[Notes from Pinal]: We are human and we make mistakes. However, sometimes mistakes are so big that we can’t reverse it. Version control is our rescue when we make mistakes. In my life I have been fortunate few times when I deleted something important and version controlled saved me. Similarly, for SSIS Catalog version control is very important as well.
In this 106th episode of the Notes from the Fields series database expert Tim Mitchell shares very interesting conversation related to how to do project versions in SSIS catalog .
A handy but frequently overlooked feature of the SSIS catalog is project versioning. When the SSIS catalog is installed on a server, by default the catalog is configured to store a limited number of previous versions of each distinct SSIS project deployed to the catalog. Not only does the catalog keep those versions, but the SSMS interface makes it easy to browse – and even revert to – previous versions.
In this post, I’ll show how you can use the version history feature in the SSIS catalog to access previously deployed versions of a project.
Accessing the Version History
The fact that the version history is available doesn’t really stand out when you’re browsing the SSIS catalog. To find it, you have to right-click the project in question, and in the context menu you’ll see the option to show versions as indicated below.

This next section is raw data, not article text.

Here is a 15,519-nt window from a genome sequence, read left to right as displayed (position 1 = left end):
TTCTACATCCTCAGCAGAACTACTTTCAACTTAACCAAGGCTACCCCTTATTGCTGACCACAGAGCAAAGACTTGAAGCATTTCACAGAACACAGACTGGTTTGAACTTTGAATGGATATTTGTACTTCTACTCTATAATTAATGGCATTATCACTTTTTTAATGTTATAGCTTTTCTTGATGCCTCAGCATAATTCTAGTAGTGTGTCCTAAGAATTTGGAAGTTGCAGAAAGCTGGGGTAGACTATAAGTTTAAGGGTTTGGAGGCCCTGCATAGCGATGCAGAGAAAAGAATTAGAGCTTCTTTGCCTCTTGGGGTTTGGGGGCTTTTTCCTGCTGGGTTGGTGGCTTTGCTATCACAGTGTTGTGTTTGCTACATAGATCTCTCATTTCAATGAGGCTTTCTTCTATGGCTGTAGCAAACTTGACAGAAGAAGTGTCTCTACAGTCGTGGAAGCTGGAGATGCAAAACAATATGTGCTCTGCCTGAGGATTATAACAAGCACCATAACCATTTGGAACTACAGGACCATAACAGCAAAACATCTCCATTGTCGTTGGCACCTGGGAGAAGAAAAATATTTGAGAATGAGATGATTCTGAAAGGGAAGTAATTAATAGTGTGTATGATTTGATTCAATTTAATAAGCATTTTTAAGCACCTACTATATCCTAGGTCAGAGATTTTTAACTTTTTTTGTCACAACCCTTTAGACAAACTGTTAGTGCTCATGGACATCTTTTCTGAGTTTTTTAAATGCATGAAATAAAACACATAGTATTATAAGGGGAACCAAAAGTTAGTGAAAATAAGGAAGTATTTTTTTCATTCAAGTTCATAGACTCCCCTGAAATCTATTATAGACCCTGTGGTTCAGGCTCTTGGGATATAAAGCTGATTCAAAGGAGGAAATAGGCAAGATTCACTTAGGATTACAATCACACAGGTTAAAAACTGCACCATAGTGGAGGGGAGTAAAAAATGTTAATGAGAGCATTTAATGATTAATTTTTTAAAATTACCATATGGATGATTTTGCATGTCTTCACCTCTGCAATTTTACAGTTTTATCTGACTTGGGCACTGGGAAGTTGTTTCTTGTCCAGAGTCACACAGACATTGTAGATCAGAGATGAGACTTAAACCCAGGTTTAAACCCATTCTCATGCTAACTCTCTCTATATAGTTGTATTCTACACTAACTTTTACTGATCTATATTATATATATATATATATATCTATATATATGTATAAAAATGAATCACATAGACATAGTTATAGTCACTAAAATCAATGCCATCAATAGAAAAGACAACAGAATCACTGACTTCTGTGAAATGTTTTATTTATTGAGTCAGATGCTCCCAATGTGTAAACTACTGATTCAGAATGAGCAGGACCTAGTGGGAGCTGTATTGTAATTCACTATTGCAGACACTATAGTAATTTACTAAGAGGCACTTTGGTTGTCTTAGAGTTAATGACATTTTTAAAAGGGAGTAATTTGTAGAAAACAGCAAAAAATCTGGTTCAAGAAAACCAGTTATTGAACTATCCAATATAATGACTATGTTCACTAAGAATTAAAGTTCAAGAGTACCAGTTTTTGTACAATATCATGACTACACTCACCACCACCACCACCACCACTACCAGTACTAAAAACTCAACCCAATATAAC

When I access the version history for my project named Testing SSIS Packages, the following dialog is shown. The version history here indicates that this project has ten different versions stored in the history (the default maximum – more on that momentarily). Also, the most recent version is the current version, as indicated by the check in the Current column on the far left.
Although this interface does not show what has changed, it does indicate when each version was deployed. There is also a Last Restored column, indicating if an older version was ever restored. By default, the Last Restored value will be null, until and unless that version is changed from a historical version to the current version.
In a moment, I’ll demonstrate how to restore an older version of a project. First, though, I like to start with the why before I show the how. Why might you want to restore an older version of a deployed project? There are a few cases when this might be useful, but one of the most practical is for regression testing. Let’s say you deploy a project to your dev/test server (and you’re always testing before deploying to production, right?). If there is a question about a new version of an SSIS project, you can very easily revert to an older version and compare the old behavior to the new behavior. The other obvious case is simple human error – someone mistakenly deployed an incorrect or not-yet-ready project, which could be easily remedied by rolling back using the following method.
Rolling Back to a Prior Version
Reverting to an older version of a project is very easy. In the Project Versions dialog box, simply select the version you want to use as the current version and click the Restore to Selected Version button. You’ll be prompted to confirm that you want to do this, and if you answer in the affirmative, the selected version will then become the current version. As shown below, you can see that I have restored to a month-old version of the project, as indicated by the Current check box and the Last Restored date.